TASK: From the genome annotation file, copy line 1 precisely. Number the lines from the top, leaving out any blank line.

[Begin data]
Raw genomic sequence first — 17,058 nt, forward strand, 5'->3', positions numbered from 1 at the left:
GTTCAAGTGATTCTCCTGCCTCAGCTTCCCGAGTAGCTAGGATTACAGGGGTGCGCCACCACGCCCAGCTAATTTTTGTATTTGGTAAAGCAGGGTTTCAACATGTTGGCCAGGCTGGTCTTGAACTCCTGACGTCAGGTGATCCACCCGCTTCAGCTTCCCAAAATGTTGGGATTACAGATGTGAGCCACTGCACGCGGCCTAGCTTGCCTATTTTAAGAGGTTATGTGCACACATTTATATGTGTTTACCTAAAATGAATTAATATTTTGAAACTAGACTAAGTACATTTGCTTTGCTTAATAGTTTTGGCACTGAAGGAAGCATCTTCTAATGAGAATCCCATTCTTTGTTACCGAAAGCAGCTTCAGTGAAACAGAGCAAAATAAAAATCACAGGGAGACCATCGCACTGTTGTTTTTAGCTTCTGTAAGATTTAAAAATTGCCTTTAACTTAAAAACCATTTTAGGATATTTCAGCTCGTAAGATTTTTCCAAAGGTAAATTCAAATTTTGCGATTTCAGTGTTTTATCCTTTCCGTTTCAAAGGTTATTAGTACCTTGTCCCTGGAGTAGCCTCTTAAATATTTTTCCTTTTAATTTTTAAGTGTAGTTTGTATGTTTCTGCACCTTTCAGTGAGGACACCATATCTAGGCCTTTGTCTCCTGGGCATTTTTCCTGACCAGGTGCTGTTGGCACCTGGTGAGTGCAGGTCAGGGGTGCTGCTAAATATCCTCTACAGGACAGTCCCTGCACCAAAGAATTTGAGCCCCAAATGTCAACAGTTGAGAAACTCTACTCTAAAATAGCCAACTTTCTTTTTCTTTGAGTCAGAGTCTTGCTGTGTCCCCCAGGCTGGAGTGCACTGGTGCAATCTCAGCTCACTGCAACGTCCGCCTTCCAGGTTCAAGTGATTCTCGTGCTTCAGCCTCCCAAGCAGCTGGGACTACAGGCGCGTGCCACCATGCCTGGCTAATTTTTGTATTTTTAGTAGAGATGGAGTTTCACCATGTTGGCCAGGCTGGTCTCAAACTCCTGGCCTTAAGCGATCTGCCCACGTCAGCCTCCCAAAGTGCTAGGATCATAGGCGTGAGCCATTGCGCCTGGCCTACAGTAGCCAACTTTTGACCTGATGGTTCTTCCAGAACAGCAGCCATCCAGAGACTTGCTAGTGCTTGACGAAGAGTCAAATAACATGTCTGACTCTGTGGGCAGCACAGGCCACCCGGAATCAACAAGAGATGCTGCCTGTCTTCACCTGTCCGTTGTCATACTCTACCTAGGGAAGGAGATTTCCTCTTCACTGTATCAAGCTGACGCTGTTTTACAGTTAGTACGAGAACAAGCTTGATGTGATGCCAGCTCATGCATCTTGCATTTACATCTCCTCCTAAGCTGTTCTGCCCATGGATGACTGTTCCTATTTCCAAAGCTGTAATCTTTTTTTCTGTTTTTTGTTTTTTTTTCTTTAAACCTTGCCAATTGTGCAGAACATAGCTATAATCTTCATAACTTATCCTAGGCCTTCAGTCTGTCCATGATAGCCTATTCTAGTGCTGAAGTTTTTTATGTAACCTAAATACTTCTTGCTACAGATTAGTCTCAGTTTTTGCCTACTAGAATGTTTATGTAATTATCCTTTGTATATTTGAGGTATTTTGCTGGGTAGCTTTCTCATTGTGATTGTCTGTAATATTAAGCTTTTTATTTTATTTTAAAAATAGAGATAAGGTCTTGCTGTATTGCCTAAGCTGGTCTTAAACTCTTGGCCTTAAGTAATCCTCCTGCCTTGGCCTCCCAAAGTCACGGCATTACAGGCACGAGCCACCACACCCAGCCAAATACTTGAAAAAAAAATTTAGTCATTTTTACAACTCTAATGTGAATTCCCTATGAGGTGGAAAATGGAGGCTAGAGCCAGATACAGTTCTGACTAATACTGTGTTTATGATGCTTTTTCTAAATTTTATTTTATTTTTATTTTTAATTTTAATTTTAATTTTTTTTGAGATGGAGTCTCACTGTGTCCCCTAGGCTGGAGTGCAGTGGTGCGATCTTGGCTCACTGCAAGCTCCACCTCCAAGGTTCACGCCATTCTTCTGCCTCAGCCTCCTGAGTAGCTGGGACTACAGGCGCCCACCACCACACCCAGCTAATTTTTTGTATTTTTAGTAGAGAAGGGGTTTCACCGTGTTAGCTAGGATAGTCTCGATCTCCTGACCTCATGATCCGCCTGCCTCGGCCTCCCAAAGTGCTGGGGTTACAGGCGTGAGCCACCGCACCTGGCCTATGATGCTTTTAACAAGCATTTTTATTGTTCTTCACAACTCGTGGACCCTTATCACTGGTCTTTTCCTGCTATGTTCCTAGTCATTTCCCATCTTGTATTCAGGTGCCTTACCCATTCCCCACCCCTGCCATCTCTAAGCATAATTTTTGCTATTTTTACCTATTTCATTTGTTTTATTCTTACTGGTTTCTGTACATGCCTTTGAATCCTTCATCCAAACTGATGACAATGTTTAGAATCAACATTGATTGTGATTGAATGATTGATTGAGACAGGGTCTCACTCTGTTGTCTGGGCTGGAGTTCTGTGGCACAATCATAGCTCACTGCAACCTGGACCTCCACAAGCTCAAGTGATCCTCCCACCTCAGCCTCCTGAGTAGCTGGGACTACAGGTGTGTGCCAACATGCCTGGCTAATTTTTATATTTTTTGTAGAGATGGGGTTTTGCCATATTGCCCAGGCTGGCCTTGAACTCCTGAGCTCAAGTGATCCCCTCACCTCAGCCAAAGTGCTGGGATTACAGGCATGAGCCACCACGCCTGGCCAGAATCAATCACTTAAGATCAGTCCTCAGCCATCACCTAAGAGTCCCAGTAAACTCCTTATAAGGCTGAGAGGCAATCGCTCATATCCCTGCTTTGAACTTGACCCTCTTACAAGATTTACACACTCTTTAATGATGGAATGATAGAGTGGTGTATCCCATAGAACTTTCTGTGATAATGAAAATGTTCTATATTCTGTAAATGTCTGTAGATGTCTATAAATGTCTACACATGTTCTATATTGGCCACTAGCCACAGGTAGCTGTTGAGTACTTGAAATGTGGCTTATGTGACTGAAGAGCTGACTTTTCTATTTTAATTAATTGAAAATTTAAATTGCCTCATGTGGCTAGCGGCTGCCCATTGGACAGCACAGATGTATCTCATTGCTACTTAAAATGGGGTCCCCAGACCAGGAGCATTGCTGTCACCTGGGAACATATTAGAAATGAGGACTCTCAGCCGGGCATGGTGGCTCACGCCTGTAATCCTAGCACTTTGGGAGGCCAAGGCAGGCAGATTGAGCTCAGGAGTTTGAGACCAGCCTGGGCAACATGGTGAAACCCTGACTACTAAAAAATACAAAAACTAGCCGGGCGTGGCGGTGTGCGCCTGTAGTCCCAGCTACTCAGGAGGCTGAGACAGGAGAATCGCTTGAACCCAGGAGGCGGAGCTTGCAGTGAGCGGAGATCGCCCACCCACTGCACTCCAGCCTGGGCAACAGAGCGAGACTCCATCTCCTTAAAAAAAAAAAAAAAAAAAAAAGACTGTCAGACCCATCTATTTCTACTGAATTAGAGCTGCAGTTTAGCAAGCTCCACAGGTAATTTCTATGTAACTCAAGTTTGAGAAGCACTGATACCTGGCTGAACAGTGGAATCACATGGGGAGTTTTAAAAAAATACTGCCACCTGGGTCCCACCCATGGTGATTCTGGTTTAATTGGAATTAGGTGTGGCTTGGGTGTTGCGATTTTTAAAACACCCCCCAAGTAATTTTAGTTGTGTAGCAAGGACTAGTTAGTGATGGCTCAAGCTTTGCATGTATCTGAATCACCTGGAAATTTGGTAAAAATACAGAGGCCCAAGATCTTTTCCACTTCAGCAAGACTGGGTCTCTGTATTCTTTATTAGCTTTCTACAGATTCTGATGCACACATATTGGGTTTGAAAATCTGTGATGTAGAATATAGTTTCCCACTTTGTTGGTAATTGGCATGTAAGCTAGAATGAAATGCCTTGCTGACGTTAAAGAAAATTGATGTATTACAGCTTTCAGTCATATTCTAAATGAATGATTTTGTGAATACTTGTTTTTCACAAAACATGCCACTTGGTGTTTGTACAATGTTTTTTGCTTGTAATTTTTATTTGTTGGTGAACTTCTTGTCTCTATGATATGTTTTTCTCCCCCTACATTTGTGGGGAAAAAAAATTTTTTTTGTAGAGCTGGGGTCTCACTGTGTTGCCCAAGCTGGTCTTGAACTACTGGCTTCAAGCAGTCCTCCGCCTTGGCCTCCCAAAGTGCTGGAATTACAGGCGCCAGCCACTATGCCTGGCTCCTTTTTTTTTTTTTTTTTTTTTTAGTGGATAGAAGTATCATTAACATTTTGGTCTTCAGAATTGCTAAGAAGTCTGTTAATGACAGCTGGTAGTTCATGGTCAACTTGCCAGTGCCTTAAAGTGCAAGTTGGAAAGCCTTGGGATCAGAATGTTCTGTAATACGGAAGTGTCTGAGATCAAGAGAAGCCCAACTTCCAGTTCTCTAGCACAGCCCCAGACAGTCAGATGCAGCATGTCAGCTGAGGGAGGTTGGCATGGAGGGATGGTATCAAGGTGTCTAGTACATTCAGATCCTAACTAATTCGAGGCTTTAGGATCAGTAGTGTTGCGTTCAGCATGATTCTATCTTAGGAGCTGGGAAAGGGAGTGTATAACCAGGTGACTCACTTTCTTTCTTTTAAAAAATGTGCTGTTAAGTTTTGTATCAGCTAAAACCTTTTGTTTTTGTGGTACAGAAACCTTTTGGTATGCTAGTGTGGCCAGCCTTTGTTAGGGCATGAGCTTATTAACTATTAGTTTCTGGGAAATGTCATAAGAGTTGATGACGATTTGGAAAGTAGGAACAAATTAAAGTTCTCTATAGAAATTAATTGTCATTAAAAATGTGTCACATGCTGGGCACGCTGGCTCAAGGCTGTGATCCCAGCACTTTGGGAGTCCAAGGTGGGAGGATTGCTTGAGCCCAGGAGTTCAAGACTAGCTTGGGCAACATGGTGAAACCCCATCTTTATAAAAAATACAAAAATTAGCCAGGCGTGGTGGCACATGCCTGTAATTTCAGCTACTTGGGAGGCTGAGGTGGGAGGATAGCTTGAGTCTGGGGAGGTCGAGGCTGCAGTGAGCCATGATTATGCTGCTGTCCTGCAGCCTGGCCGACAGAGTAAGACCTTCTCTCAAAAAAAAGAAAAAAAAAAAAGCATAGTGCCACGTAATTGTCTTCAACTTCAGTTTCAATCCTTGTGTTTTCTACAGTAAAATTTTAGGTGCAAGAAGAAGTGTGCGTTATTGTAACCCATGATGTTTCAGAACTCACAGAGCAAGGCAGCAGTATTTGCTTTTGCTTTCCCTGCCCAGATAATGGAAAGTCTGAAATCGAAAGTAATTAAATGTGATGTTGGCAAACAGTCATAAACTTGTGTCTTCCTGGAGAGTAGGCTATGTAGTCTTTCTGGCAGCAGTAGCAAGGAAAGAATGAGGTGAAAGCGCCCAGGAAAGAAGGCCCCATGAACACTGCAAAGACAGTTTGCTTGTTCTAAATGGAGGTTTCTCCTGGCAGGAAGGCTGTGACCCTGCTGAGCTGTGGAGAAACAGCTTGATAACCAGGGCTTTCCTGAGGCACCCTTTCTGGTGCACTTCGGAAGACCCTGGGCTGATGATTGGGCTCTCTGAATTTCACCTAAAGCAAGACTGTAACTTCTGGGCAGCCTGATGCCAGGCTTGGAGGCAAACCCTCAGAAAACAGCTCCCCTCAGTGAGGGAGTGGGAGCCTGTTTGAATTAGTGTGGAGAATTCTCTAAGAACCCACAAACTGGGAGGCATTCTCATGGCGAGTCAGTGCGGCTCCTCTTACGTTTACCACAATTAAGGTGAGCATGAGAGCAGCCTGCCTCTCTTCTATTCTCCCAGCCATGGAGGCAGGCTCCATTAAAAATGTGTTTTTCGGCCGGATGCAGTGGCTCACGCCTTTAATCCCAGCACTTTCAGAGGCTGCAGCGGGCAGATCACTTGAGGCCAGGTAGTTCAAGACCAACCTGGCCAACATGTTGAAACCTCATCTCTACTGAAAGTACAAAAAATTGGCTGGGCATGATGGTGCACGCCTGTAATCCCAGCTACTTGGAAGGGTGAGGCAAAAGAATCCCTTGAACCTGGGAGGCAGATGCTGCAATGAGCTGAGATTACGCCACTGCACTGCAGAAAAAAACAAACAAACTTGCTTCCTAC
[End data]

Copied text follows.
Raw genomic sequence first — 17,058 nt, forward strand, 5'->3', positions numbered from 1 at the left: